French is right to say that a libertarian military would be more formidable: libertarians would let the military do its job.

What Conservatism Offers Liberty

“The conjunction of ruling and dreaming generates tyranny.”
Michael Oakeshott

Fictional libertarian Ron Swanson has become a TV icon.

The fictional Swanson has become a TV icon.

Recently, I had the great pleasure of attending a lecture by political scientist Donald J. Devine. Though the talk was my introduction to Devine’s work, the “Rasputin of reduction” has quickly become one of my personal heroes.

As Reagan’s civil service director, Devine was the original Ron Swanson: a stalwart libertarian placed at the head of a bloated bureaucracy. During his tenure as director, Devine slashed his office’s spending by 58% and fired one hundred thousand public employees. Taking an axe to government earned Devine several colorful monikers, including “Reagan’s terrible swift sword.”

In light of Devine’s actions, it’s a wonder why any libertarians say that Reagan’s administration was no better than Obama’s. Under the latter, IRS agents have spent some tens of thousands of dollars building a mockup starship Enterprise, violated government rules by booking top-dollar presidential suites, and hired costly speakers to lecture on subjects like “leadership through art.” This is precisely the sort of frivolity that Reagan’s sword would have razed.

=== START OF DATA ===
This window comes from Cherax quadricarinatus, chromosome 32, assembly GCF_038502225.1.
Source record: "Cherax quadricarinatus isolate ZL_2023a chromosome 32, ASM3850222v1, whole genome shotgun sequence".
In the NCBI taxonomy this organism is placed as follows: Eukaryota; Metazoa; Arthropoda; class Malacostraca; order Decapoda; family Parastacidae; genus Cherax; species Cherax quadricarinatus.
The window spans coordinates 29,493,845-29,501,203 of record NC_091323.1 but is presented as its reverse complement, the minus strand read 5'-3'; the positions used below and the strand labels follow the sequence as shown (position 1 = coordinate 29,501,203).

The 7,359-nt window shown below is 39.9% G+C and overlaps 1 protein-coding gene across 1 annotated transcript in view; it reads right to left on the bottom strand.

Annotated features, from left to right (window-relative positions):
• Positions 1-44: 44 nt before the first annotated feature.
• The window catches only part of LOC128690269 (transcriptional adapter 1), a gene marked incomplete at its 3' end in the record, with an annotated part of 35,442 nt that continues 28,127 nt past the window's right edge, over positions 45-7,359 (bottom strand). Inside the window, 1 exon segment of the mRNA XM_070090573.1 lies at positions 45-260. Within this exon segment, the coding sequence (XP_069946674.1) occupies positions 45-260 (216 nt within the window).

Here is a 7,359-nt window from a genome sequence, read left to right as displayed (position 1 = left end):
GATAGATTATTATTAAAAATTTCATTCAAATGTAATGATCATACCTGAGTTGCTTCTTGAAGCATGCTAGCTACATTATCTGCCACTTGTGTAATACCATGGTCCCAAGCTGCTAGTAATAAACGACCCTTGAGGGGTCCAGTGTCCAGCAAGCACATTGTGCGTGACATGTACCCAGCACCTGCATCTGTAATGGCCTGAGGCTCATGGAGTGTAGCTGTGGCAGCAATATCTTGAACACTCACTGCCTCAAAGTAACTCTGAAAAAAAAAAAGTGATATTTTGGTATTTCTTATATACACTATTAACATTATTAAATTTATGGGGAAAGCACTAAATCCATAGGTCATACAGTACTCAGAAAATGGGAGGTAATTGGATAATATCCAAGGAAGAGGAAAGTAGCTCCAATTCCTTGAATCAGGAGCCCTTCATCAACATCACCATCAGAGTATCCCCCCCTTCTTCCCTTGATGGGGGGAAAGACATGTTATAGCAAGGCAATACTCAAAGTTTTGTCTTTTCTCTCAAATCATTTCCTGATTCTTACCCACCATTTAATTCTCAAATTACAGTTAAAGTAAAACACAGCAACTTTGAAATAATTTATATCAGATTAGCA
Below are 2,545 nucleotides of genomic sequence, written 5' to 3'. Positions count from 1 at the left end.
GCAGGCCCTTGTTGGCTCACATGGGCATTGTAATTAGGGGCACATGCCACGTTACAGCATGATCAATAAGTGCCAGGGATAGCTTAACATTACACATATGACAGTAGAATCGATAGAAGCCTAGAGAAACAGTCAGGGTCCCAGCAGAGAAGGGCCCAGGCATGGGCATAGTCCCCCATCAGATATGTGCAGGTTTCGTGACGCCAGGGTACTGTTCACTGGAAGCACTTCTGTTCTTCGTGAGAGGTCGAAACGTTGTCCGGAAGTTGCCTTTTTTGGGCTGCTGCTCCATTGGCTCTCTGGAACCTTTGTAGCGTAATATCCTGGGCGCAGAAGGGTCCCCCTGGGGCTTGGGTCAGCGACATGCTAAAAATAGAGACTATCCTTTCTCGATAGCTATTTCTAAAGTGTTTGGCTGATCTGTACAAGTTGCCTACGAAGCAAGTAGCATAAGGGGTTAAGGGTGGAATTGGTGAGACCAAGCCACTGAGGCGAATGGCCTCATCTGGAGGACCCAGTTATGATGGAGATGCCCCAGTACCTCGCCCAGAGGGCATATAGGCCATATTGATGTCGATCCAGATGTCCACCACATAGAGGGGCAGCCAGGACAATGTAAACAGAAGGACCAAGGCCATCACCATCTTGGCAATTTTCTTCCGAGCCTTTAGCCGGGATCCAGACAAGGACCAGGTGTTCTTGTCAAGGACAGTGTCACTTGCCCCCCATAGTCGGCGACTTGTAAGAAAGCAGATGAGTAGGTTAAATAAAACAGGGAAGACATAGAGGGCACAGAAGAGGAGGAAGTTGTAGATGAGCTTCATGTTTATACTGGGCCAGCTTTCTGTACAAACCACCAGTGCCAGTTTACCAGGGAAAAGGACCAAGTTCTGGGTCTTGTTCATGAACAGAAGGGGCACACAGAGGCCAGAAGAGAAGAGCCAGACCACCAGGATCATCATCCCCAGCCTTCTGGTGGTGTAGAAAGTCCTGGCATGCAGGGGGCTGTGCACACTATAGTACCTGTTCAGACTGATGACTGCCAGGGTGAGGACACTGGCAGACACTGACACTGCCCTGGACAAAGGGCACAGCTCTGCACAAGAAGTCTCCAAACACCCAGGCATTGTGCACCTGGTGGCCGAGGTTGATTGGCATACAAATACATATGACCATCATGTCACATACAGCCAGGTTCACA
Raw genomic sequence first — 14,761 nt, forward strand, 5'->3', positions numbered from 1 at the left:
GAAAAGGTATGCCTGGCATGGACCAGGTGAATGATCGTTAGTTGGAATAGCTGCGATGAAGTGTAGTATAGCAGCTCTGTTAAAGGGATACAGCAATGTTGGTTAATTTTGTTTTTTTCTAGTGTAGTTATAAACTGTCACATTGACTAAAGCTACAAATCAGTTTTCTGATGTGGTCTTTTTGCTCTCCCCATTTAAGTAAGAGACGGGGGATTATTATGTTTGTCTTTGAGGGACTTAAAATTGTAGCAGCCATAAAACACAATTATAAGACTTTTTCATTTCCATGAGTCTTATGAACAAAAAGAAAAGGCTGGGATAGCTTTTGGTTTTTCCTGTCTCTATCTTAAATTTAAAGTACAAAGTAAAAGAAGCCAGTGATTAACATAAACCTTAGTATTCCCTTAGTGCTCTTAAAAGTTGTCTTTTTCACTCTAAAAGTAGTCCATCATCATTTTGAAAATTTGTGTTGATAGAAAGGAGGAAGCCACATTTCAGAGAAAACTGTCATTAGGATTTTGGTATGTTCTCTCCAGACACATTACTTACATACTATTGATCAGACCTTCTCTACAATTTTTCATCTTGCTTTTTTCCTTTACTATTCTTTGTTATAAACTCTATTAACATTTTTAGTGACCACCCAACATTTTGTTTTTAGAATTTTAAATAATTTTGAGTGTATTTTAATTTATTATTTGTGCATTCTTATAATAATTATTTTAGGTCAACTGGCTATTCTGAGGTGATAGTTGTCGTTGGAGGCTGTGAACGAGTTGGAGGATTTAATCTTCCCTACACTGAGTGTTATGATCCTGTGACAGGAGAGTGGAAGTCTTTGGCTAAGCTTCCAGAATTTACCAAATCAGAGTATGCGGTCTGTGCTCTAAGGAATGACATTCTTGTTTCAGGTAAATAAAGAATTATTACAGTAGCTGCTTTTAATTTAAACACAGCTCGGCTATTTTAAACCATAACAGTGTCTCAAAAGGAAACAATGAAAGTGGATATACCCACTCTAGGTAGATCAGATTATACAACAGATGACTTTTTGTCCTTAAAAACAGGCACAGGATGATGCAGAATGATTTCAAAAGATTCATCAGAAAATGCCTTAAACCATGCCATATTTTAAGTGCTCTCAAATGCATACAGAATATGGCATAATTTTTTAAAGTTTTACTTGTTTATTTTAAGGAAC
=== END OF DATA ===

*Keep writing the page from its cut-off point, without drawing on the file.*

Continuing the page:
Moreover, Devine’s latest book, “America’s Way Back,” has earned some revealing praise from Rand Paul. The senator has said that “Devine spells out the solution for the modern GOP – a fusion of the best of conservative ideas with those of the liberty movement.”

Rand Paul has been called “the effective leader of the Republican Party” by a prominent Democratic strategist.

Rand Paul has been called “the effective leader of the Republican Party” by a prominent Democratic strategist.